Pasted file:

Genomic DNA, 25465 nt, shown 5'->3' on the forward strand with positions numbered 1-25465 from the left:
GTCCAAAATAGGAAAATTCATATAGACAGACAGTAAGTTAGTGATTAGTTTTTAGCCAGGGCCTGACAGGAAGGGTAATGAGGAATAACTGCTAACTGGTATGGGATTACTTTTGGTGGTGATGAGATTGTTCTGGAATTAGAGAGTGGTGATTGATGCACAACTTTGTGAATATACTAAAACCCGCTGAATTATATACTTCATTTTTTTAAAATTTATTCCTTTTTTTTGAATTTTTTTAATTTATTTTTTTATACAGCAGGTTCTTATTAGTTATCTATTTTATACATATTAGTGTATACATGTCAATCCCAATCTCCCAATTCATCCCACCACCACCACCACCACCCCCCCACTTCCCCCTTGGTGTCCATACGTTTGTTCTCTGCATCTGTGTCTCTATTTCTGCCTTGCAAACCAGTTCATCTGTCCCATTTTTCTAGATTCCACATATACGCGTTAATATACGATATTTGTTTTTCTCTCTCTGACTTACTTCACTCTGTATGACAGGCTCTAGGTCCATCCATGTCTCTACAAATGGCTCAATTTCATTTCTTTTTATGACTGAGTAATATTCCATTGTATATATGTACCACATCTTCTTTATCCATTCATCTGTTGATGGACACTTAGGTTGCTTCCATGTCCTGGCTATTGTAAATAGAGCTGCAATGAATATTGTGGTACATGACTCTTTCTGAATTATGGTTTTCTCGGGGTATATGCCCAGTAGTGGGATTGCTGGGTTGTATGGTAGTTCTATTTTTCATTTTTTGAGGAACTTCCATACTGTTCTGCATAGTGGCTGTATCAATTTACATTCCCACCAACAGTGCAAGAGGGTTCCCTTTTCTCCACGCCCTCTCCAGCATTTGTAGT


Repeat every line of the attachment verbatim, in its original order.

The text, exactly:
Genomic DNA, 25465 nt, shown 5'->3' on the forward strand with positions numbered 1-25465 from the left:
GTCCAAAATAGGAAAATTCATATAGACAGACAGTAAGTTAGTGATTAGTTTTTAGCCAGGGCCTGACAGGAAGGGTAATGAGGAATAACTGCTAACTGGTATGGGATTACTTTTGGTGGTGATGAGATTGTTCTGGAATTAGAGAGTGGTGATTGATGCACAACTTTGTGAATATACTAAAACCCGCTGAATTATATACTTCATTTTTTTAAAATTTATTCCTTTTTTTTGAATTTTTTTAATTTATTTTTTTATACAGCAGGTTCTTATTAGTTATCTATTTTATACATATTAGTGTATACATGTCAATCCCAATCTCCCAATTCATCCCACCACCACCACCACCACCCCCCCACTTCCCCCTTGGTGTCCATACGTTTGTTCTCTGCATCTGTGTCTCTATTTCTGCCTTGCAAACCAGTTCATCTGTCCCATTTTTCTAGATTCCACATATACGCGTTAATATACGATATTTGTTTTTCTCTCTCTGACTTACTTCACTCTGTATGACAGGCTCTAGGTCCATCCATGTCTCTACAAATGGCTCAATTTCATTTCTTTTTATGACTGAGTAATATTCCATTGTATATATGTACCACATCTTCTTTATCCATTCATCTGTTGATGGACACTTAGGTTGCTTCCATGTCCTGGCTATTGTAAATAGAGCTGCAATGAATATTGTGGTACATGACTCTTTCTGAATTATGGTTTTCTCGGGGTATATGCCCAGTAGTGGGATTGCTGGGTTGTATGGTAGTTCTATTTTTCATTTTTTGAGGAACTTCCATACTGTTCTGCATAGTGGCTGTATCAATTTACATTCCCACCAACAGTGCAAGAGGGTTCCCTTTTCTCCACGCCCTCTCCAGCATTTGTAGT